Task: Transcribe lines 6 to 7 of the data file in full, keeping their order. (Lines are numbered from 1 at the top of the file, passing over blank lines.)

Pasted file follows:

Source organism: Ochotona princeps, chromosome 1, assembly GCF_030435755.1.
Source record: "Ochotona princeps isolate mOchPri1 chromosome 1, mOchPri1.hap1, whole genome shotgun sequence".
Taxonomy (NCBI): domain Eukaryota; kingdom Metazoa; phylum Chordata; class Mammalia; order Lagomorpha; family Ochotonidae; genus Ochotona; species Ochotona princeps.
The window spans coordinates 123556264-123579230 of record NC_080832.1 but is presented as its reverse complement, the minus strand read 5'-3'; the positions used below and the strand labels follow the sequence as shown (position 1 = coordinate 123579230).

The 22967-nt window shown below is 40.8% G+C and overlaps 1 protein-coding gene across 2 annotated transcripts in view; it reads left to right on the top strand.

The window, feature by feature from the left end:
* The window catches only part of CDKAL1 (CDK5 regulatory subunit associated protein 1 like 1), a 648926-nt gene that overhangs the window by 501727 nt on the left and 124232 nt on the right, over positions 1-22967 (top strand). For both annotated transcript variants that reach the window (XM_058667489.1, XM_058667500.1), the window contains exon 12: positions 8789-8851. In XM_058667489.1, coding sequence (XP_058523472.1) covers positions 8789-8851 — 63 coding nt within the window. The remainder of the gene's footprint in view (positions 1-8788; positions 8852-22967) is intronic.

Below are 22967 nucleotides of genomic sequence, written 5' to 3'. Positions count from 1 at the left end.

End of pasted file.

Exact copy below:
The window, feature by feature from the left end:
* The window catches only part of CDKAL1 (CDK5 regulatory subunit associated protein 1 like 1), a 648926-nt gene that overhangs the window by 501727 nt on the left and 124232 nt on the right, over positions 1-22967 (top strand). For both annotated transcript variants that reach the window (XM_058667489.1, XM_058667500.1), the window contains exon 12: positions 8789-8851. In XM_058667489.1, coding sequence (XP_058523472.1) covers positions 8789-8851 — 63 coding nt within the window. The remainder of the gene's footprint in view (positions 1-8788; positions 8852-22967) is intronic.